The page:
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From St. Petersburg to Moscow - Discovering My Russian Roots
Journeywoman's Best Cultural Experience of 2013

Accommodation aboard our Russian River cruise ship ...

The M/S Rossia is a fairly small ship built especially for river cruising. It accommodates about 200 passengers; facilities are modern but not lavish. The cabins are small but certainly very adequate.

Russian river cruise ship

A lovely plus is that each cabin has a large picture window view on to the water and the passing landscape. There are two bar-cum-lounge areas where passengers congregate for briefings, conversations and cocktail hours. The dining room provides open seating for all three meals. There is a small library lounge and a few computers where passengers can check their email if and when service is available. A well-stocked gift shop with authentic Russian products offered at fair prices was always open both for browsing and for shopping.

Dining aboard the ship...

The dining room aboard the M/S Rossia was a study in absolute lovely hospitality. Two staff members (often including the manager of the dining room) were at the door greeting passengers (often by name) as they came into the room. Seating accommodated tables of two for privacy all the way up to gregarious groups of 14. Simply take your pick depending on your mood.

Dinner time on the ship

Wine was served at every evening meal. Items on the menu ranged from American hamburgers or club sandwiches to continental cuisine like Pasta with Four Cheeses. The headlining Russian cuisine offered specialties like cabbage rolls, Beef Goulash, smoked salmon, pickled herring or Chicken Kiev. And true to that part of the world the daily soups on the menu were hearty and so well prepared. If you didn't like any of the options, you never went hungry. There was always a serving of sliced Baltic salmon or poached chicken with baked potato served with a smile. Grand Circle was also very aware of dietary restrictions so that passengers that were diabetic or required gluten free choices were always considered.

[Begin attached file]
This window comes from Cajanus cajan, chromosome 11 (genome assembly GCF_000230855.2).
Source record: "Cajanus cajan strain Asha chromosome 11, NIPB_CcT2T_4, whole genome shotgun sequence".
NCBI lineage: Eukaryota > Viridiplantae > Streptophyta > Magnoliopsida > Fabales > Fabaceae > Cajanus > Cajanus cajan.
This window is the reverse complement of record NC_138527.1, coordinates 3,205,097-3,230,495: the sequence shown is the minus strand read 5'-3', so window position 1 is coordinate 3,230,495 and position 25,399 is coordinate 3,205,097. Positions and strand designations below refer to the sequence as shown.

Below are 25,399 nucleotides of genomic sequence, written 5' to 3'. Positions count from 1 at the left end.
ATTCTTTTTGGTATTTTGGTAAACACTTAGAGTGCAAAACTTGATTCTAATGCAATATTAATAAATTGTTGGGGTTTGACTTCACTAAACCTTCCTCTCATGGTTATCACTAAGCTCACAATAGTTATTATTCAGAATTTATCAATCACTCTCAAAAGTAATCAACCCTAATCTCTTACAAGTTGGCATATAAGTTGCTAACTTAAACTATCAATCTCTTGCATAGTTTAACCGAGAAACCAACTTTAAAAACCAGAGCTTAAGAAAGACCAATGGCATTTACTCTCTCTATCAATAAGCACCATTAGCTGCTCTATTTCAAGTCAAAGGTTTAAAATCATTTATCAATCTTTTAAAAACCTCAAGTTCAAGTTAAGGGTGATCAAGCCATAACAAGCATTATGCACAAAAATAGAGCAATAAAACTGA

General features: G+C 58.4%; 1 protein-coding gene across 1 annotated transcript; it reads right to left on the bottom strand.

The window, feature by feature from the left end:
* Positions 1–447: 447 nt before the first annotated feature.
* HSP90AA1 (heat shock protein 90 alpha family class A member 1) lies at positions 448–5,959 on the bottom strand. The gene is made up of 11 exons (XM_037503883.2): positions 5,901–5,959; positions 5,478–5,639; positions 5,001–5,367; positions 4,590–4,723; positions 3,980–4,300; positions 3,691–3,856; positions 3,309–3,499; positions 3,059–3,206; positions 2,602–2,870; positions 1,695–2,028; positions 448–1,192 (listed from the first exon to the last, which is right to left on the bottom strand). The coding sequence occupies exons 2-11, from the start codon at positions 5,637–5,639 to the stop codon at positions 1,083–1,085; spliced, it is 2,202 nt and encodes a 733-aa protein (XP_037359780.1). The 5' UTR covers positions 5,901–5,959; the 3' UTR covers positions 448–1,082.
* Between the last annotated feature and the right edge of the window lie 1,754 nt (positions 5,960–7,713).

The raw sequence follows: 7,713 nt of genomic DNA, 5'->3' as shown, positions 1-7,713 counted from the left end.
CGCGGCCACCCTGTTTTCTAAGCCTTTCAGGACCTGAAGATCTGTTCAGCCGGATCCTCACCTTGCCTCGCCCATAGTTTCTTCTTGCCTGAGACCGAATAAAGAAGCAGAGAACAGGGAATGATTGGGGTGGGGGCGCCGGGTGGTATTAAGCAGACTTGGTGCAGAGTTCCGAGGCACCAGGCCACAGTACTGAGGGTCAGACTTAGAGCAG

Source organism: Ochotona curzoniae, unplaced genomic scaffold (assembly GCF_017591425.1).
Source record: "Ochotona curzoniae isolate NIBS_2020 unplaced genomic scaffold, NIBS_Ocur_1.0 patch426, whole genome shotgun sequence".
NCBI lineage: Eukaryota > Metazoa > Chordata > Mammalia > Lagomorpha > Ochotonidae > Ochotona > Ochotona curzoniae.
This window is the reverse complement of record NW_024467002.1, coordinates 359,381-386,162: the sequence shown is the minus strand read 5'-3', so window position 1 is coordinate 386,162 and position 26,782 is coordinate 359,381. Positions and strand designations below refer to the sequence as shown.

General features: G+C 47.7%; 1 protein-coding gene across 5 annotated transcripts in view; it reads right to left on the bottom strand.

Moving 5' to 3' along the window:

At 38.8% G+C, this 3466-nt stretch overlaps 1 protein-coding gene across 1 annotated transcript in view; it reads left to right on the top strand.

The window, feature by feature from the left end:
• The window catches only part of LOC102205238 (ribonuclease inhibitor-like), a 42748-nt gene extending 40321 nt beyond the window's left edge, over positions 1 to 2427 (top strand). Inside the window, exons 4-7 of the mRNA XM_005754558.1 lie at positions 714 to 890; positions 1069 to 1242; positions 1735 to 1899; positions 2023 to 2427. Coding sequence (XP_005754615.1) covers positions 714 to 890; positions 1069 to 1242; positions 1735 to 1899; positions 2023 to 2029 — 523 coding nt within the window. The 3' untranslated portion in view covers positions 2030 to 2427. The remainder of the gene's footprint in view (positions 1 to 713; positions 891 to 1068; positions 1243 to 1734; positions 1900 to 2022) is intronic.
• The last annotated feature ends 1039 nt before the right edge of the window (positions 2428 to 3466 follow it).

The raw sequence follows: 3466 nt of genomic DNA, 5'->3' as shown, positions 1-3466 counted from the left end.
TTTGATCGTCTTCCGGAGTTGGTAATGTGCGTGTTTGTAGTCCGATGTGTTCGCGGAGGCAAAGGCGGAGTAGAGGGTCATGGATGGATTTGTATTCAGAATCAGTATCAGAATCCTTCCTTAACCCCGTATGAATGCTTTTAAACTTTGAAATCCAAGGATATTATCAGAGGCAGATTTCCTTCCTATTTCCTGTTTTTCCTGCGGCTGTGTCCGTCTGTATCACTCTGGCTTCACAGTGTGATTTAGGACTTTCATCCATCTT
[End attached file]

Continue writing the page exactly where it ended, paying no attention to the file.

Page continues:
Beautiful dessert

And, oh, how the conversation flowed. Often the staff cleared tables around us as we lingered over dessert and continued to chat about the amazing things we saw that day or about our families back home.

How activities were organized ...

For those who have ever attended summer camp where campers are divided into sections, you'll fully appreciate the system aboard the M/S Rossia. When we boarded the ship we were each assigned a color - red, blue, green, etc. Those colors became our section for the voyage and each section was assigned a program director who remained at our disposal from the first meeting we attended till she or he said good-bye to us at the airport.

Russian English Teacher

That meant that while everybody on the ship visited, for example, the Hermitage, we boarded the bus that flew our color and we followed the guide who held up our color flag. My staff person was Yulia, a Russian English teacher who was superb in every way. However, in chatting with other passengers, they felt exactly the same way about their leaders. There wasn't any one staff member that I heard complaints about. The most important aspect about this system was that passengers were not simply a lone number in a huge group. If you had a complaint there was someone to handle it for you. If you needed help in taking the subway at a destination, there was someone to explain how. If you didn't board your bus for an excursion, there was someone to check up on you. This was especially reassuring for the solo travelers on board.


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